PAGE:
SEIU on the DOE Plan for Corinthian College Students
SEIU applauds Corinthian Colleges student debt forgiveness, calls for more efficient process
The Service Employees International Union (SEIU) applauded the measured steps announced by the U.S. Department of Education (DOE) yesterday to forgive the federal loans of tens of thousands of people who studied at the now-bankrupt Corinthian Colleges. The union noted, though, that the process laid out by DOE is complicated and burdensome for individual students.
“The 2 million members of SEIU, including 37,000 higher education faculty, are deeply committed to ensuring that college students receive a high-quality education at a cost they can afford,” said SEIU International President Mary Kay Henry. “For many students who have been victims of predatory for-profit colleges, this offers hope of a fresh start. However, DOE, in partnership with appropriate state regulators and attorneys general, should establish a process that recognizes entire cohorts of students as victims of fraud. This is the most efficient and fair approach for both tax-payers and students.”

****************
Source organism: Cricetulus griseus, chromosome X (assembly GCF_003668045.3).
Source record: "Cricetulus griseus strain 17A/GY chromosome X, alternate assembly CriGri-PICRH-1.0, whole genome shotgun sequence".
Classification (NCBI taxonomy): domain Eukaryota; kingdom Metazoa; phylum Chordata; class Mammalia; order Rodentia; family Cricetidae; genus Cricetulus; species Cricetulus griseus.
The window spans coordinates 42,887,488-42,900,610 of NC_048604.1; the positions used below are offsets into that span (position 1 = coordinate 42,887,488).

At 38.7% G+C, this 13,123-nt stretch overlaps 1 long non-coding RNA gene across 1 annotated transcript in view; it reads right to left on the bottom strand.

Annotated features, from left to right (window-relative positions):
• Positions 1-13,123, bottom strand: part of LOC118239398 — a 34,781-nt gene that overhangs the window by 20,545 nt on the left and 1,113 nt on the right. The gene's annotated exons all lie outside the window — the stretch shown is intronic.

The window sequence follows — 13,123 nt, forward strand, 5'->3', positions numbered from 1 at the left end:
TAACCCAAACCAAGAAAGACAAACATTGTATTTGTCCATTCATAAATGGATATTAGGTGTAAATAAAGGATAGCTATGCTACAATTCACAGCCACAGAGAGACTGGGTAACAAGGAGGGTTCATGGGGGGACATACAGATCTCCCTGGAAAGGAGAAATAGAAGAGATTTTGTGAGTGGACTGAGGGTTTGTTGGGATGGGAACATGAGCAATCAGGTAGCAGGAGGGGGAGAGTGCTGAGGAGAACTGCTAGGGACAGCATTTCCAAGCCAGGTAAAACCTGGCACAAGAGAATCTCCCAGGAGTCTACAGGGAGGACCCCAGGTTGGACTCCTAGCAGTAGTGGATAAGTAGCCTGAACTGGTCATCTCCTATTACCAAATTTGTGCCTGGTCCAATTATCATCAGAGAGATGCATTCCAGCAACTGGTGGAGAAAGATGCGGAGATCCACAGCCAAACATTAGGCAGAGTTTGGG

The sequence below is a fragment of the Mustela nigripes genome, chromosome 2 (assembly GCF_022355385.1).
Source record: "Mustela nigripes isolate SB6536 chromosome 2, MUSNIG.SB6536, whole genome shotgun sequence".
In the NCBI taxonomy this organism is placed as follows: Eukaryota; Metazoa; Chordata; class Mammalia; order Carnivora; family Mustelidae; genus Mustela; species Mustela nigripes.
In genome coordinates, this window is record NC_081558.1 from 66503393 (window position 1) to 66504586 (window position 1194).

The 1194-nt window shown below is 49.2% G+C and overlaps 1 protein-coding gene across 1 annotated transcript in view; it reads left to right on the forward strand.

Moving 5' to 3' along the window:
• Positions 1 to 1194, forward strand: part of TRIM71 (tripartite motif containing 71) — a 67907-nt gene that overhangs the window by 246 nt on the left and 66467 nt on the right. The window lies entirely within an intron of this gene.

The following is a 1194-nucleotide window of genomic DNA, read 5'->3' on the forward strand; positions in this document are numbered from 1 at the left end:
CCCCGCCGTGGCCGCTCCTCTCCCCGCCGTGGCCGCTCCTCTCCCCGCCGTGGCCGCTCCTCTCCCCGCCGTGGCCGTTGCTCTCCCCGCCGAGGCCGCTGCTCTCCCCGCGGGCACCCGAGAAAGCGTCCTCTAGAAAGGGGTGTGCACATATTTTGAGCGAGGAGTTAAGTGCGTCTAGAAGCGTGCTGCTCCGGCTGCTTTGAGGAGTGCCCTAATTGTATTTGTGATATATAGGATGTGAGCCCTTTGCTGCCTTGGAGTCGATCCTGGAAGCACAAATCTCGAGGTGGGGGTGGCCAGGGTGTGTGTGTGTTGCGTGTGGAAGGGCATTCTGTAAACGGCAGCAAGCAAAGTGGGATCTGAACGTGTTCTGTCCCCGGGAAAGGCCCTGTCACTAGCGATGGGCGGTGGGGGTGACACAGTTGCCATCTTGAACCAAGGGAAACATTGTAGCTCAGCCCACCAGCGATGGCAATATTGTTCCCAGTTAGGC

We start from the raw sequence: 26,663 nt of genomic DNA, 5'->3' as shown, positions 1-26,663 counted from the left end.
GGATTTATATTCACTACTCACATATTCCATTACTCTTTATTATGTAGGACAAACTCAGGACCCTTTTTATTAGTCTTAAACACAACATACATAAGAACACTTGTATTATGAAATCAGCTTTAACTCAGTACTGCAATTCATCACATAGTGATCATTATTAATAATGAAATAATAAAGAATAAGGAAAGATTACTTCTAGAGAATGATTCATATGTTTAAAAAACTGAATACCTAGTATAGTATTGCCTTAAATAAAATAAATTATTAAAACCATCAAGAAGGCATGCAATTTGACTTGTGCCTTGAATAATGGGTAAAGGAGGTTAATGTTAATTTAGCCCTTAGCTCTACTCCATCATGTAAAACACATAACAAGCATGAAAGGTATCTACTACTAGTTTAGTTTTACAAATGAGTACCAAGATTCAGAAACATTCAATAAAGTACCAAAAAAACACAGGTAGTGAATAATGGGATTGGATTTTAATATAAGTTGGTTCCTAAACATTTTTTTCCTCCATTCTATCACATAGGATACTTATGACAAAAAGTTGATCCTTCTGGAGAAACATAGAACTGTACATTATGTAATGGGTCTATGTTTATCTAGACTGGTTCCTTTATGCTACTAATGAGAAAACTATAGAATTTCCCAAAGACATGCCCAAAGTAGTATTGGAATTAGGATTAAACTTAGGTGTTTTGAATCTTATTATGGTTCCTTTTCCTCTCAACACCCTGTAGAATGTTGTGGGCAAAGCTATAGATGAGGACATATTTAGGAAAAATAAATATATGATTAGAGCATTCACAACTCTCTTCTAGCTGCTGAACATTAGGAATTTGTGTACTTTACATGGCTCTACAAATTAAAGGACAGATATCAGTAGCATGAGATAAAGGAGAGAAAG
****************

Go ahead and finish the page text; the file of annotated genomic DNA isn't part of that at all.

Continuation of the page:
Since July 2014, when Corinthian and the Department of Education announced the corporation’s intentions to cease operations, SEIU members have urged that loan forgiveness for Corinthian be the top priority for the Department of Education. SEIU launched CorinthianShutdown.org last September and collected more than 4,000 signatures from current and former Corinthian students demanding student loan forgiveness. On December 17, 2014, SEIU members participated in a ‘day of action’ and delivered the petition to ECMC, the company that bought Corinthian.
“We will continue to link arms with Corinthian students—and other students who were sold a bill of goods by for-profit colleges—to demand debt forgiveness and restore hope to the next generation of students seeking the opportunity to follow their dreams,” Henry said.
SEIU urged DOE to continue investigating Corinthian’s past practices, as well as the practices of other institutions that have profited from abuse of the federal student aid program.